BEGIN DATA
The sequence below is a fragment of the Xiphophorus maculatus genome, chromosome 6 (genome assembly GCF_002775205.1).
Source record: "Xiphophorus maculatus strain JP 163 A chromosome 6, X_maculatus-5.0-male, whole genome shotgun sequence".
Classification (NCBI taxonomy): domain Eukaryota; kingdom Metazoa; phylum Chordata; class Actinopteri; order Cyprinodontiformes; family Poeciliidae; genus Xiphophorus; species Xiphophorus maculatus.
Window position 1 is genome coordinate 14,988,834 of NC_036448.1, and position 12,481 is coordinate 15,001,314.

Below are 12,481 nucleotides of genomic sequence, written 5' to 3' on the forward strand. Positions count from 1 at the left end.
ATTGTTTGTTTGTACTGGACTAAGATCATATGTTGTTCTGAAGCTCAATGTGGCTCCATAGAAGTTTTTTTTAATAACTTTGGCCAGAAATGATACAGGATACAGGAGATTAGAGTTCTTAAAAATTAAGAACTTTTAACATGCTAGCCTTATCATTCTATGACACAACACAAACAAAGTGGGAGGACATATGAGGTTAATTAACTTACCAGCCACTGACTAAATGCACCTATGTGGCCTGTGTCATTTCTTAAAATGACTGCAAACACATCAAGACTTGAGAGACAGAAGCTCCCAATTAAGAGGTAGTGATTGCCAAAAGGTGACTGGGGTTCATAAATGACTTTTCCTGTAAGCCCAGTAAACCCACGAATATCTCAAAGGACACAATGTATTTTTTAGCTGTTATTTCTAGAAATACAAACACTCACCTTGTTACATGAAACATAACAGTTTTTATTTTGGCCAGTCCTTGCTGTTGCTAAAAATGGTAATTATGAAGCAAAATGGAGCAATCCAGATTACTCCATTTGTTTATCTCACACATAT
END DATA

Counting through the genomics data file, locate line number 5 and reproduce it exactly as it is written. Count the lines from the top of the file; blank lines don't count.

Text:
Below are 12,481 nucleotides of genomic sequence, written 5' to 3' on the forward strand. Positions count from 1 at the left end.